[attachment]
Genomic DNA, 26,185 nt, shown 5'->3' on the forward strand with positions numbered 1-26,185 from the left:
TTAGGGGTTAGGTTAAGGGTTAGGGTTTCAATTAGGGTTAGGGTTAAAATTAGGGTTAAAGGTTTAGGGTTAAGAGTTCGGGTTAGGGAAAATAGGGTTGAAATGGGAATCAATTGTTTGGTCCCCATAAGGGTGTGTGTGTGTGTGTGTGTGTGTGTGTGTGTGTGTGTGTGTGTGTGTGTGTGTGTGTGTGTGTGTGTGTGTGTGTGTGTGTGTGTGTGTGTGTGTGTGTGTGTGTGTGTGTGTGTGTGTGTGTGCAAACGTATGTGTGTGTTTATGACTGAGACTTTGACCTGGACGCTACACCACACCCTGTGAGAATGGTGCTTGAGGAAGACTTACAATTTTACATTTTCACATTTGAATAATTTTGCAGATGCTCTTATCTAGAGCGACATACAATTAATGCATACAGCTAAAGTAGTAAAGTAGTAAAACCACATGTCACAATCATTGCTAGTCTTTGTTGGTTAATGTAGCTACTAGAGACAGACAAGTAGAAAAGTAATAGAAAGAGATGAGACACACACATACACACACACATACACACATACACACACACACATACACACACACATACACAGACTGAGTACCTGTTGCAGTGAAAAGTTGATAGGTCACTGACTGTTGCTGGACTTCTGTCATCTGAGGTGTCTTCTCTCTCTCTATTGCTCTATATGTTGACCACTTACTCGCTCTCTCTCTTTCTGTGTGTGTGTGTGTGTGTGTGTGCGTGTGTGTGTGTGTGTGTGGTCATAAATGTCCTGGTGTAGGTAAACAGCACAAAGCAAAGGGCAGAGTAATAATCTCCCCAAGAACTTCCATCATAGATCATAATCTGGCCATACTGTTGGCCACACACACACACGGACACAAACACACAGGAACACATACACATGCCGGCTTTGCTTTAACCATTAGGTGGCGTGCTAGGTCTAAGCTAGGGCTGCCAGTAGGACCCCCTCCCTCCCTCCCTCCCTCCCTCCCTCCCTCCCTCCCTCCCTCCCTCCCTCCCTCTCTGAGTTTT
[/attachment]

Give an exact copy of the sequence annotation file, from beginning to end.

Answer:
Genomic DNA, 26,185 nt, shown 5'->3' on the forward strand with positions numbered 1-26,185 from the left:
TTAGGGGTTAGGTTAAGGGTTAGGGTTTCAATTAGGGTTAGGGTTAAAATTAGGGTTAAAGGTTTAGGGTTAAGAGTTCGGGTTAGGGAAAATAGGGTTGAAATGGGAATCAATTGTTTGGTCCCCATAAGGGTGTGTGTGTGTGTGTGTGTGTGTGTGTGTGTGTGTGTGTGTGTGTGTGTGTGTGTGTGTGTGTGTGTGTGTGTGTGTGTGTGTGTGTGTGTGTGTGTGTGTGTGTGTGTGTGTGTGTGTGTGTGCAAACGTATGTGTGTGTTTATGACTGAGACTTTGACCTGGACGCTACACCACACCCTGTGAGAATGGTGCTTGAGGAAGACTTACAATTTTACATTTTCACATTTGAATAATTTTGCAGATGCTCTTATCTAGAGCGACATACAATTAATGCATACAGCTAAAGTAGTAAAGTAGTAAAACCACATGTCACAATCATTGCTAGTCTTTGTTGGTTAATGTAGCTACTAGAGACAGACAAGTAGAAAAGTAATAGAAAGAGATGAGACACACACATACACACACACATACACACATACACACACACACATACACACACACATACACAGACTGAGTACCTGTTGCAGTGAAAAGTTGATAGGTCACTGACTGTTGCTGGACTTCTGTCATCTGAGGTGTCTTCTCTCTCTCTATTGCTCTATATGTTGACCACTTACTCGCTCTCTCTCTTTCTGTGTGTGTGTGTGTGTGTGTGTGCGTGTGTGTGTGTGTGTGTGGTCATAAATGTCCTGGTGTAGGTAAACAGCACAAAGCAAAGGGCAGAGTAATAATCTCCCCAAGAACTTCCATCATAGATCATAATCTGGCCATACTGTTGGCCACACACACACACGGACACAAACACACAGGAACACATACACATGCCGGCTTTGCTTTAACCATTAGGTGGCGTGCTAGGTCTAAGCTAGGGCTGCCAGTAGGACCCCCTCCCTCCCTCCCTCCCTCCCTCCCTCCCTCCCTCCCTCCCTCCCTCCCTCCCTCTCTGAGTTTT